terza onda Sergio SouzaStereotype-in-English

The Third Wave, how to end up conformed

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The Sixties had been a time of great social changes, pushed by movements of students, women, blacks, workers or artists, like Provos in Holland. In this political and historical context, professor Ron Jones decides to try an innovative and hazardous experiment.

Ron Jones is 26 and he teaches History in Cubberley High School in Palo Alto, California. He is appreciated by his students because he is able to stimulate them and instil curiosity, sense of analysis, energy. He is one of those teacher who doesn’t stop at a superficial reading of text books, he wants to deepen, focus on particular perspectives.

When the chapter on World War II arrives, Jones lingers on the worst aspect for planning, numbers and timing: the holocaust. And on two classic questions: how was it possible to let it happen? How did the German population feel during the Third Reich?

It’s early April 1967 and Jones proposes his (supposed) one day experiment: inculcate strict discipline to the class. He writes “strength through discipline” on the board and explains the students how to enter the room, sit, listen to the lesson. All with Wagner as a soundtrack, to get into the part.

gioventù hitleriana
Hitler Youth, picture from Wikipedia

The students slowly start to conform, they learn the movements, they perform them quicker. They feel a sense of unity, equality, compactness, no more top of the class dragging the others, they all obey the authority in silence. There’s also a blackmail, or reward (it depends on the points of view). Whoever follow orders better will have the best score.

It was supposed to finish that day: experiment, debate on totalitarianisms, lesson learned. Actually, Jones is so surprised by the outcome that he decides to go on.

On day 2, he finds the students already at their places, in order, quiet, no usual school chattering. He started shaping the group and second focus is on community. “Strength through community” is the new slogan on the board. Jones glorifies collective values, bonds, sharing a common cause – which are more than fine until you start thinking you are the best, the chosen one.

They need an identifying symbol and they go for the Third Wave, not because of the Third Reich but because, in surf, the third wave is the most powerful and awaited – after all they live in California. The exclusive salute consists in putting the hand curved like a wave. Jones chooses three students and give them a special grade, a red “X” on a badge. In exchange, they will report on those who violate the rules, included not to speak of the experiment outside the class. He’s got his own Gestapo.

Todd Strasser, The Wave

But, apparently, someone must have told the others about the Wave, because in the next days more and more students attend the class. The team-building works, puts them on the same level, no bullies and outcast, smart and not-so-good – which is more than fine until it becomes an extreme distortion.

Day 3, the word is “action”. “Strength through action”, discipline is important, but then you have to do something. They start recruiting external members and they isolate those who make too many questions, threatened to get low scores. It’s not a game any more, it’s an (unaware) witch hunt.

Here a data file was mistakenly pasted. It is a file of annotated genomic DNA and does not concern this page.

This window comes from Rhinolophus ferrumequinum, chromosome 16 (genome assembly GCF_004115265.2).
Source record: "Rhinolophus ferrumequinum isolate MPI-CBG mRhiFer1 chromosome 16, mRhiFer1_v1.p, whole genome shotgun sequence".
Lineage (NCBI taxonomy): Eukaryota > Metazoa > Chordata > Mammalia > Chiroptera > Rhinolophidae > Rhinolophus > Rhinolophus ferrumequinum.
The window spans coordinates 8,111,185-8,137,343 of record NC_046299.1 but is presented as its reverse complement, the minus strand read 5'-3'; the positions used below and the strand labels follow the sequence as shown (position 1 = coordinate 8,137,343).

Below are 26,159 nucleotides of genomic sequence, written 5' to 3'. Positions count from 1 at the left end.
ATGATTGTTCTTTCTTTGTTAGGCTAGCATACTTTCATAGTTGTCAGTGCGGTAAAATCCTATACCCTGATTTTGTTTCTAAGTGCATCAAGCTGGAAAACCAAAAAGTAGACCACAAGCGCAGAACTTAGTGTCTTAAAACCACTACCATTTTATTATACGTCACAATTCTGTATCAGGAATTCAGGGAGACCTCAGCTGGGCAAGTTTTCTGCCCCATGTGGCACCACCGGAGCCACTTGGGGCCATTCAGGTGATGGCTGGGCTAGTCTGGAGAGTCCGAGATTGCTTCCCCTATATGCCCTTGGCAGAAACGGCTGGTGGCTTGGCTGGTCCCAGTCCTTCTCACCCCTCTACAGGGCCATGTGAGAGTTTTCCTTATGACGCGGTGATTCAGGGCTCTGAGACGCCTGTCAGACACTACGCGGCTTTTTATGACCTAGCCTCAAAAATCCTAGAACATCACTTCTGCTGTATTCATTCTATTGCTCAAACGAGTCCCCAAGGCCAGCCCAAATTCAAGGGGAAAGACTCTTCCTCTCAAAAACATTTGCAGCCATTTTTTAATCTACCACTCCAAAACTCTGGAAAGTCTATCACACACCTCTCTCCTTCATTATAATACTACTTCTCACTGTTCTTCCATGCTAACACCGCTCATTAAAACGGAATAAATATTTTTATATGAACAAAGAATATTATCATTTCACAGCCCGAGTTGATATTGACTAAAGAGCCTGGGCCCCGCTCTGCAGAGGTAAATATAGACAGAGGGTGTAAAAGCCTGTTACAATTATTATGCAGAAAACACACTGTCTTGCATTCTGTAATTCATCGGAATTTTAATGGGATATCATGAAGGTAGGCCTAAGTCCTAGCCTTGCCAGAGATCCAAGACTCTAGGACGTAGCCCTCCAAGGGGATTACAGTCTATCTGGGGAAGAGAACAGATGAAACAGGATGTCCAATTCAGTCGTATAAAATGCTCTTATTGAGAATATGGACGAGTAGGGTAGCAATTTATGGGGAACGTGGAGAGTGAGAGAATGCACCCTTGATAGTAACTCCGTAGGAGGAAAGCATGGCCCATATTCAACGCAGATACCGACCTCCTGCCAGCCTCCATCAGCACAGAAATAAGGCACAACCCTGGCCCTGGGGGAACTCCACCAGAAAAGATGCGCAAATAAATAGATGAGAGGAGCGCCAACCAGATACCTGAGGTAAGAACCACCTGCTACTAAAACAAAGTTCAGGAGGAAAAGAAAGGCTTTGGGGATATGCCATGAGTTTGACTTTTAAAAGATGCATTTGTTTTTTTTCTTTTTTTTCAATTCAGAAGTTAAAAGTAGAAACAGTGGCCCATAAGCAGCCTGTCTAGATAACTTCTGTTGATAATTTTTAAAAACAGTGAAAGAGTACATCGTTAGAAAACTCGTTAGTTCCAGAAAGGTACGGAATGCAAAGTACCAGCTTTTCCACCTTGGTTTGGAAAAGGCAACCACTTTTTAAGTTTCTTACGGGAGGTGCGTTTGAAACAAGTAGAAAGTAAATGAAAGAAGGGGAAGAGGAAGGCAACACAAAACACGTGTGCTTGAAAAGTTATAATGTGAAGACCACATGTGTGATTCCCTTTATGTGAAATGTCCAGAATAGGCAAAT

Day 4, “strength through pride”. Jones make them believe that the movement is now national, ready to compete with Democrats and Republicans. And that there will be a big rally, in fact the grand finale.

Jones stages the auditorium like there was a real event. He brings some friends with cameras, to simulate an impressive media coverage, and a TV set that will show the leader of the Third Wave. There are about 200 people, the students are more than doubled since the first day and they proudly show the fake press everything they learned.

Eventually, Jones turns the TV on, but there’s nothing, only a static. The kids are confused, left alone by Jones who sneaked out of the room from the back door. He comes back with an unpleasant truth, there’s no movement, no leader, they basically just adhered to Nazism.

The TV broadcasts images of the collective displays of the Hitler Youth, sure, way more spectacular than the Third Wave ones, but based on the same manipulatory principles. The kids were so blinded by the need of acceptance, being a part of something or grades, that no one realized the parallelism for a whole week.

Ron Jones will be forced to abandon his position. He asked himself, more than once, if he did the right thing or he pushed them too far. Someone could actually have gotten hurt, as pressure and tension were really high in those days. But only with the theory the students wouldn’t have learned such a lesson.

The Wave, German movie version of Ron Jones’ experiment

The kids stated, in many interviews for documentaries or news reports, that those external to the experiment couldn’t figure out how did they fall into the trap. But that’s the most devious part of totalitarianism, making people gradually and slyly go towards a consent dictated by propaganda and the protection given by the sense of membership. Violence itself is not enough.

The experiment had been shown all over the world for educational purpose, especially in Germany, where the book The Wave by Todd Strasser (1981) became a school text. More recently, in 2008, a film version was realized, adapted to current Germany (instead of California in the Sixties).

After his experience in Cubberley High School, Ron Jones moved to San Francisco, where he taught to mentally and physically disabled people.


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